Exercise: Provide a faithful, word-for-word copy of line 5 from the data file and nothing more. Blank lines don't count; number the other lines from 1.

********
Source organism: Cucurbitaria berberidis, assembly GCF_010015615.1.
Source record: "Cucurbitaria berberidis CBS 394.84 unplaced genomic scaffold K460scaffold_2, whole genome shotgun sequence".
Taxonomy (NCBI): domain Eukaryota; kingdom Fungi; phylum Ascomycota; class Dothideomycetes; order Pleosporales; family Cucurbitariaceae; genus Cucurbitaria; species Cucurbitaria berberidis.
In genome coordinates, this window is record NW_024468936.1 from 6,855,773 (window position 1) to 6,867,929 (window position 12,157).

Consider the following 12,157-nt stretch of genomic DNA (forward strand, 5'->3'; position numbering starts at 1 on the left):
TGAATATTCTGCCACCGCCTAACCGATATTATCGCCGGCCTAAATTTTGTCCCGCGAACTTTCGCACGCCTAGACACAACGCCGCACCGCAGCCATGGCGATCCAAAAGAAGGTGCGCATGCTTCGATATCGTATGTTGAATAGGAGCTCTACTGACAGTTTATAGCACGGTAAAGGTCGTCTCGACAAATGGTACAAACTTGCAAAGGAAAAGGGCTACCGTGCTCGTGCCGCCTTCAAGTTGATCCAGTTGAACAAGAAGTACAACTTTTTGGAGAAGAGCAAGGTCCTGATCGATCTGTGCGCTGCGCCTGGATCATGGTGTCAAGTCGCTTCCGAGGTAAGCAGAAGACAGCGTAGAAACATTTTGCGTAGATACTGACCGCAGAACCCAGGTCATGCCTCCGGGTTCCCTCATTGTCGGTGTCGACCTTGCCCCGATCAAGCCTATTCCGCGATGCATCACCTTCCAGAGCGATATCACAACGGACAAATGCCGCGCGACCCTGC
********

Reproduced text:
Consider the following 12,157-nt stretch of genomic DNA (forward strand, 5'->3'; position numbering starts at 1 on the left):